Although the Demons got over the line in their must win final round game against the hapless Bombers, they ensured it was Groundhog Day for their supporters who well remember what happened three years ago (although, this time they at least enjoyed the success of victory).
Melbourne had its customary start dominating play and having plenty of chances in front of goal, only to find itself down on the scoreboard at the first change. Inaccurate kicking, particularly from set shots would have pu
The long awaited clash between Melbourne and Essendon is almost upon us. Thirty-seven rounds of AFL football have passed by since the two clubs met on a balmy early April night last year in a game that produced a high scoring shootout at the MCG with the Bombers prevailing by 18 points. It was their only meeting for 2019 and happened at a time when the pandemic was something on the far distant horizon.
Several months later when the 2019 season ended, the AFL issued the first of its fixtures
When bottom side Adelaide scrapped together a win over the Giants last week, a tiny glimmer of hope opened up for the Demons’ finals chances. The patient was in intensive care but not quite finished — there was a faint pulse, a heart beating ever so slightly but was it enough when two more wins and other results were needed to fall their way?
The first step was the resuscitation of a team that had lost its last two matches against sides then sitting fifteenth and sixteenth on the ladder. On
On Sunday, the Melbourne Football Club that won three consecutive games by in excess of 50 points last month returns to the Gabba, the scene of the last of those victories which was a 56 point drubbing of Collingwood. The Demons got off to a good start and won every quarter with a ruthless and powerful brand of football. They kicked 16 goals that day, their accuracy in front of goal a tribute to the skills the put on display throughout the afternoon and evening.
In the four matches playe
Fremantle gave Melbourne the old heave ho’ from playing finals in 2020, in conditions that the Demons yet again failed to handle.
With the whole season on the line and the need to win to stay in contention for finals, what the fans saw was much the same as they have been witnessing so many times before — a complete debacle and capitulation against a side that sat 15th on the ladder before the game.
Promises made after the loss to the 16th placed Sydney Swans were rendered h
The ute barely made it up to Cairns in time for us to check into the motel, fling a cane toad out the bathroom. and head over to Cazaly’s Stadium where we took up our position on the wing.
There, we saw a completely different Melbourne to the one we watched on the screen only a few nights earlier from Alice Springs. This lot wore similar colours and Maxy dominated the ruck but the similarities ended there - the Demons were simply dreadful against the Swans. They started sluggishly, were spe
Having fought back into finals contention, the Demons had it all before them when facing a lowly Sydney in Cairns. But in typical Melbourne fashion, they threw away the opportunity to cement their spot in the eight with a clanger of a game.
Right from the start, there was little to enthuse from the Melbourne players, who appeared to think that they only had to turn up, enjoy the North Queensland sun, and take away the four points. Compared with the furious ground wide pressure of the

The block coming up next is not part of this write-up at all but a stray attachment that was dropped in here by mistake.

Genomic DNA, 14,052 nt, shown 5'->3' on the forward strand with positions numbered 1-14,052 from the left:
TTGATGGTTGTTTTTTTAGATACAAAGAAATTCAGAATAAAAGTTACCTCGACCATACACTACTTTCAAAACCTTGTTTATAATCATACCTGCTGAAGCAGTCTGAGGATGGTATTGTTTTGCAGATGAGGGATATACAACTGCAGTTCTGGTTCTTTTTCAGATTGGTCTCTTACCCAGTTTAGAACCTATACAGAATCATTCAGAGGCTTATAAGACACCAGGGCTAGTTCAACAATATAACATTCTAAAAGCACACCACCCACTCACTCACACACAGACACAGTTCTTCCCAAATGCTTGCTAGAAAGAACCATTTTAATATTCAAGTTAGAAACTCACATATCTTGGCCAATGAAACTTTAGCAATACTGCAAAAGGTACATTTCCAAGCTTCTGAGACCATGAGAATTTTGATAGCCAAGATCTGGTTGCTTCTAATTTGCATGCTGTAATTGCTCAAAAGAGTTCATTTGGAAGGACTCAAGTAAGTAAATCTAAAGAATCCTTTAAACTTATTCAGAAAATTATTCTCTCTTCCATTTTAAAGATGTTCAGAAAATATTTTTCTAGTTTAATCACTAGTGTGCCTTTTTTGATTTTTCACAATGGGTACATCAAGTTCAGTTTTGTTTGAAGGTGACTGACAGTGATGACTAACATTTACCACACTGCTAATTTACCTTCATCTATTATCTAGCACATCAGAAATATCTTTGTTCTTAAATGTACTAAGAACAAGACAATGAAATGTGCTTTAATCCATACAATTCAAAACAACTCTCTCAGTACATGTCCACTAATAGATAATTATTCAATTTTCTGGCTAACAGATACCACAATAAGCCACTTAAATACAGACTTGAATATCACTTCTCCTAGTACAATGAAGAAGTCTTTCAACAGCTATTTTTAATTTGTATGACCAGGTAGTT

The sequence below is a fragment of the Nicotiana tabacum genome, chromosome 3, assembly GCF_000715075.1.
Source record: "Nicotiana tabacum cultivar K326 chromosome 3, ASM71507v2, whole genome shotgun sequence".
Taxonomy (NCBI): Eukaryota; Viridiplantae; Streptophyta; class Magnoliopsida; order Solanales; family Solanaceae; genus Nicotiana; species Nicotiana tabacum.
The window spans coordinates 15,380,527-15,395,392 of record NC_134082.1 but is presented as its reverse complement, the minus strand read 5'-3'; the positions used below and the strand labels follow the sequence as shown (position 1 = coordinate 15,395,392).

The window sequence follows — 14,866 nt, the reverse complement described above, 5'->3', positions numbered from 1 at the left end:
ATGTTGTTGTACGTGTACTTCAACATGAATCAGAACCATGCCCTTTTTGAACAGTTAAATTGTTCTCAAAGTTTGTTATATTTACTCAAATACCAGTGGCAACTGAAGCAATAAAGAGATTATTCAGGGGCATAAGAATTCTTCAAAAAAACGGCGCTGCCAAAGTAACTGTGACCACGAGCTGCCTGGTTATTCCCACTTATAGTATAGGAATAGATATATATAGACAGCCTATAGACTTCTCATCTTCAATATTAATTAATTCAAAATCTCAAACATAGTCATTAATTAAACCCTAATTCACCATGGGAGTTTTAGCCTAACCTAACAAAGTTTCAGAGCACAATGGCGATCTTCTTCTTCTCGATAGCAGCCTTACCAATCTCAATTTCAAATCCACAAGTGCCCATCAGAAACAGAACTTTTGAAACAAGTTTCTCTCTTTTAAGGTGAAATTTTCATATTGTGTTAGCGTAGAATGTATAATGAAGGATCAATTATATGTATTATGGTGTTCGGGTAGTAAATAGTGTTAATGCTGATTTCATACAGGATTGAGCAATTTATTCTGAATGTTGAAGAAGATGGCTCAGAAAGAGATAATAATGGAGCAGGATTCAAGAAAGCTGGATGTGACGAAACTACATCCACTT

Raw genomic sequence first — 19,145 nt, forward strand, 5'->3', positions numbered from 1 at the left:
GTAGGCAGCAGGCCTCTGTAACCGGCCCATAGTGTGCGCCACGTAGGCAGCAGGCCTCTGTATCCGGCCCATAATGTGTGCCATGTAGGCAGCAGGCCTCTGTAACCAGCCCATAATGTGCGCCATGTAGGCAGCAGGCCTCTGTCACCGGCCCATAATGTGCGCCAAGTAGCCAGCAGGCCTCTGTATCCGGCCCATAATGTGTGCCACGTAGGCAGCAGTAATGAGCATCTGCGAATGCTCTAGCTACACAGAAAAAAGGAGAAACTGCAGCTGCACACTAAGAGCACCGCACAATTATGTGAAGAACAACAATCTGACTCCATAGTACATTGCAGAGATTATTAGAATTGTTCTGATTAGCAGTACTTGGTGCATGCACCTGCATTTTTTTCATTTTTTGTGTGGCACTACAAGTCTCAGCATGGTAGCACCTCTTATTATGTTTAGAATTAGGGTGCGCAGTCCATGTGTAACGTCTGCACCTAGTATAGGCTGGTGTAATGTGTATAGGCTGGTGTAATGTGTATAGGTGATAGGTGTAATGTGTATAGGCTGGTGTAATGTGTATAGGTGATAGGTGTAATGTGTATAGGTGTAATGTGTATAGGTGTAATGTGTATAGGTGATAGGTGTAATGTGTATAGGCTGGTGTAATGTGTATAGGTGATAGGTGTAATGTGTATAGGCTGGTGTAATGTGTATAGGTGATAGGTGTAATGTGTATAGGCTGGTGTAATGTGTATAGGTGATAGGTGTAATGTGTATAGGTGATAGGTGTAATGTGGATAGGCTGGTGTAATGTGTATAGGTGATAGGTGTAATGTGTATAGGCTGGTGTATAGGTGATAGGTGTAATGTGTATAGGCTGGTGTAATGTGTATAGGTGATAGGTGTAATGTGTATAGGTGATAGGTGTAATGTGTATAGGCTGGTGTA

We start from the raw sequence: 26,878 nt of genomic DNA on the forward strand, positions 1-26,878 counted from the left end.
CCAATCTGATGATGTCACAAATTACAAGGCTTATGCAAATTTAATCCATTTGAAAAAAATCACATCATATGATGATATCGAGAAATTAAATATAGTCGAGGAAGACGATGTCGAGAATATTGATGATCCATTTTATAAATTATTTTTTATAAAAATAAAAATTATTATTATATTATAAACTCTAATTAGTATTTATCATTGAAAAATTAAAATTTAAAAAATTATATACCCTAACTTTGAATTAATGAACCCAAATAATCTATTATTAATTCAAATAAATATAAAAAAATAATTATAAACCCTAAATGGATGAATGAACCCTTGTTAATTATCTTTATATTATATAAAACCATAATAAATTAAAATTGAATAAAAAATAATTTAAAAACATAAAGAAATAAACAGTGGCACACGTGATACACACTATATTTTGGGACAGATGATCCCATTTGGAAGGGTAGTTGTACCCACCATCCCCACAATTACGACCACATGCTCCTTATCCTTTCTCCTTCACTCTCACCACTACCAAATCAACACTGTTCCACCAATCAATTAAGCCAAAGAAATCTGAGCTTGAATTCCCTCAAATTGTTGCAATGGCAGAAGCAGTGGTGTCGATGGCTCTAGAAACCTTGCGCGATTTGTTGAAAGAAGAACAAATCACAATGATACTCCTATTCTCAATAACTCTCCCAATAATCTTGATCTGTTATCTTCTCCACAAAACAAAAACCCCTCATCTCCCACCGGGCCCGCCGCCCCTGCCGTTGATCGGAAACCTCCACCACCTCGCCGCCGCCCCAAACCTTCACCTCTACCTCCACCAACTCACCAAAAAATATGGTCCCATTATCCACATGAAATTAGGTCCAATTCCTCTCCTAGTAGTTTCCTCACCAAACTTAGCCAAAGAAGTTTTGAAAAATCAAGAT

The late Norm Smith, who played in four Melbourne premierships and coached another six, was a strong disciplinarian. Known as the Red Fox for his auburn hair and his cunning, Smith was a man of a different age to the here and now. Born during the Great War, he survived the Spanish Flu Pandemic, grew up in depression times, played mostly through the Second World War and its aftermath and coached in a period of rebuilding and recovery to a time of prosperity.
Smith’s success was built on team
The last of this year’s indigenous games was played in the red heart of the country and could well have determined Melbourne’s finals aspirations but it was St Kilda that had its top four hopes dashed after a nail-biting finish in Alice Springs which saw them unceremoniously marched out of the position in football heaven occupied by them for much of this season.
It all came down in the end to a goal-line decision as to whether a freakish shot by Christian Petracca was touched and the goal u
Melbourne is, not for the first time, paying for lapses in matches whereby the club leaks multiple goals without answer and which usually cost the club in those all-important eight point games as it did last week against the Western Bulldogs which replaced the Demons in the AFL top eight.
And this week, they come up against a team that reputedly plays in the same mode as the Bulldogs but has been able to prevail over better opponents than Melbourne. It’s not that the Demons are out of form
The winner of the game is in the top eight and the loser out. Had Melbourne won, it would have consigned the Bulldogs season to the scrapheap given their remaining fixture which still includes a bye. The Demons led at half-time but they gave the Dogs a bone which was willingly accepted — they notched 6 goals in the third quarter and dumped the Demons out of the eight.
This game simply saw all the bad habits return for Melbourne players. When they serve up dinky kicks, dinky handballs, litt
The Melbourne Football Club should hand out an award to the person who came up with the concept of the 20 day football frenzy the football world experienced from Round 9 to the completion of Round 12 on Monday. When the AFL fixture was moved into a state of perpetual motion, things changed so quickly that it was difficult to fathom exactly what was happening to the competition but the Demons have been one of the beneficiaries to date.
The flogging the team received at the hands of Port Adel